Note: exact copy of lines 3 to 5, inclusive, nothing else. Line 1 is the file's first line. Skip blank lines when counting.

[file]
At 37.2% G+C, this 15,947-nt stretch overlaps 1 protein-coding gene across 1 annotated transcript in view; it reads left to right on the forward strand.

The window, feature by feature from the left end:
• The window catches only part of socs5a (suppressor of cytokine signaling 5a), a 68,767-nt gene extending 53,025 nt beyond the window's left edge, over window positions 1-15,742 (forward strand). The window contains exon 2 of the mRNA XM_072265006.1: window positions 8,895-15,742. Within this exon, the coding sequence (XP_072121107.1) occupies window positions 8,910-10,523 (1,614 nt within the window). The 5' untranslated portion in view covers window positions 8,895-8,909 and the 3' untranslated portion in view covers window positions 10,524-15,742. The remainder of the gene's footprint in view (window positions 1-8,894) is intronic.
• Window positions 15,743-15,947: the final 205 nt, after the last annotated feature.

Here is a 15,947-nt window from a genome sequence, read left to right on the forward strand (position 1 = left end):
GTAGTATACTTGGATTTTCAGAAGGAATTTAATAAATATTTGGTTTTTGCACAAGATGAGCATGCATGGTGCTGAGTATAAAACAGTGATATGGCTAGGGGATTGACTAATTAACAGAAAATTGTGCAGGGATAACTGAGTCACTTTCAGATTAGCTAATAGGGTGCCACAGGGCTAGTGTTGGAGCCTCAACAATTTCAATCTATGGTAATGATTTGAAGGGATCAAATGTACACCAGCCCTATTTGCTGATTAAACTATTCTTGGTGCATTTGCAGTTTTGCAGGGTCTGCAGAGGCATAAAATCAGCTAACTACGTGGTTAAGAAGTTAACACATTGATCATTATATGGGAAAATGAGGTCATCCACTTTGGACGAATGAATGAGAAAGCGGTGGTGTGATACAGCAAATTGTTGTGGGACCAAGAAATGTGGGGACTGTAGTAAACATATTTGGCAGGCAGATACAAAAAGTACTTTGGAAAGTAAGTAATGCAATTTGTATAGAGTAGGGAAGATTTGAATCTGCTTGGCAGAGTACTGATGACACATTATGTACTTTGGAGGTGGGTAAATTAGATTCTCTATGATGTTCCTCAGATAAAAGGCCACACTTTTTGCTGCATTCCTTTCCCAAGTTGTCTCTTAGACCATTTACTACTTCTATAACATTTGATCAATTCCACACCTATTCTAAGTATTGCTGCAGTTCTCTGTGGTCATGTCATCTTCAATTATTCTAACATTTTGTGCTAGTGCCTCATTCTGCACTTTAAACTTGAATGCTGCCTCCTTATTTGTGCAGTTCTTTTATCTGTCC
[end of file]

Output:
• The window catches only part of socs5a (suppressor of cytokine signaling 5a), a 68,767-nt gene extending 53,025 nt beyond the window's left edge, over window positions 1-15,742 (forward strand). The window contains exon 2 of the mRNA XM_072265006.1: window positions 8,895-15,742. Within this exon, the coding sequence (XP_072121107.1) occupies window positions 8,910-10,523 (1,614 nt within the window). The 5' untranslated portion in view covers window positions 8,895-8,909 and the 3' untranslated portion in view covers window positions 10,524-15,742. The remainder of the gene's footprint in view (window positions 1-8,894) is intronic.
• Window positions 15,743-15,947: the final 205 nt, after the last annotated feature.

Here is a 15,947-nt window from a genome sequence, read left to right on the forward strand (position 1 = left end):